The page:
Objectives—To investigate the incidence and solution of ethical dilemmas in a palliative care unit.
Design—Health care workers recorded daily all dilemmas in caring for each patient.
Setting—Palliative care unit of National Taiwan University Hospital in Taiwan.
Patients—Two hundred and forty-six consecutive patients with terminal cancer during 1997-8.
Main measurement—Ethical dilemmas in the questionnaire were categorised as follows: telling the truth; place of care; therapeutic strategy; hydration and nutrition; blood transfusion; alternative treatment; terminal sedation; use of medication, and others.
Results—The type and frequency of ethical dilemmas encountered were: place of care (33.3%); truth-telling (32.1%); hydration and nutrition (25.2%); therapeutic strategy (24.8%), and use of medication (19.1%). Ethical problems relating to the place of care and to therapeutic strategy were unlikely to be solved with increased hospital stay and some ethical dilemmas remained unsolved even in the final week in hospital, including place of care (23.2%), truth-telling (17.1%) and therapeutic strategy (11.4%). Problems of truth-telling occurred in nearly half (42.6%) of patients over sixty-five-years-old. Conflicts about blood transfusion were experienced in all patients below 18-years-old, and the dilemmas concerning the place of care occurred most frequently with head and neck cancer patients (43.8%).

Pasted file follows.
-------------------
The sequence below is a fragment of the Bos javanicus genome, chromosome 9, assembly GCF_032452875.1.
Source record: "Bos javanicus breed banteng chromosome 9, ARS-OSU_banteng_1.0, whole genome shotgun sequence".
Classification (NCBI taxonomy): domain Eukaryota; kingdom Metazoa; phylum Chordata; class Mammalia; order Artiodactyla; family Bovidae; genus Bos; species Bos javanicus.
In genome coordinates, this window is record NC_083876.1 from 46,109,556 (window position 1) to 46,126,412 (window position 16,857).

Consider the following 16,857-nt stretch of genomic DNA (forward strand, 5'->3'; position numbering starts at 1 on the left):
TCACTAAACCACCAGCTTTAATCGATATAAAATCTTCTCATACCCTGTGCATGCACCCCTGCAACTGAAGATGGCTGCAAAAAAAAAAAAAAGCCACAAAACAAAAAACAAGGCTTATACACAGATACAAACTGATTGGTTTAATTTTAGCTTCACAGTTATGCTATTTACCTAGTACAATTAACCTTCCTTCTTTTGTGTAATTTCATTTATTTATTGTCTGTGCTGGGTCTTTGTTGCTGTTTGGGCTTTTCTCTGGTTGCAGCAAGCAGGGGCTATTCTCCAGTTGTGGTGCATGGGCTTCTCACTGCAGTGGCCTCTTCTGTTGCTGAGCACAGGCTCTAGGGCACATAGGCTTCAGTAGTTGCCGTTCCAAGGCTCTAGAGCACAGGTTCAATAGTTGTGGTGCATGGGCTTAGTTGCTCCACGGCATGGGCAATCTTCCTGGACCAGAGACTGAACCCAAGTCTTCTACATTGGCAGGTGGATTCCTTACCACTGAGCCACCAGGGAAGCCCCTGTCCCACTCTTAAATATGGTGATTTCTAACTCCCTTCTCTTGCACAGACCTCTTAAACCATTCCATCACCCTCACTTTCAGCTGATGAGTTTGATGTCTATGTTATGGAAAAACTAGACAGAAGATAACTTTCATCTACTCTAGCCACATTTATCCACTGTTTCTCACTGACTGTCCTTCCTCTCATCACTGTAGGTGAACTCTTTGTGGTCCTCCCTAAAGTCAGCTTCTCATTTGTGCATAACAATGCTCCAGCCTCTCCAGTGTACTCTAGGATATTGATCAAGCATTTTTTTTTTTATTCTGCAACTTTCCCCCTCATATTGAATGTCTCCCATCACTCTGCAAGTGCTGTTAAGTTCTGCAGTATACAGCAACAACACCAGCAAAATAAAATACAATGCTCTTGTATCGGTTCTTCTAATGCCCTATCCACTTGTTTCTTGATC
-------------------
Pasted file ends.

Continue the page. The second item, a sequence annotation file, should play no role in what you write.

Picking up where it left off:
Conclusions—The solution of ethical dilemmas required refocusing by medical professionals on the importance of continuing communication. Improved ethical training for professionals would contribute to solving the moral dilemmas of palliative care.
- Palliative care
- terminal care
- ethical dilemma
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Tai-Yuan Chiu, MD, is Assistant Professor in the Department of Social Medicine, College of Medicine, National Taiwan University and Medical Director of the Hospice and Palliative Care Unit, in the Department of Family Medicine, National Taiwan University Hospital, Taipei, Taiwan. Wen-Yu Hu, MSN, is Nursing Supervisor of the Hospice and Palliative Care Unit at National Taiwan University Hospital, and Assistant Professor in the Department of Nursing Science, College of Medicine, National Taiwan University. Shao-Yi Cheng, MD, is Consultant Physician at the Hospice and Palliative Care Unit at National Taiwan University Hospital. Ching-Yu Chen, MD, is Consultant Physician at the Hospice and Palliative Care Unit at National Taiwan University Hospital and the Professor and Chief of Department of Family Medicine,College of Medicine, National Taiwan University.
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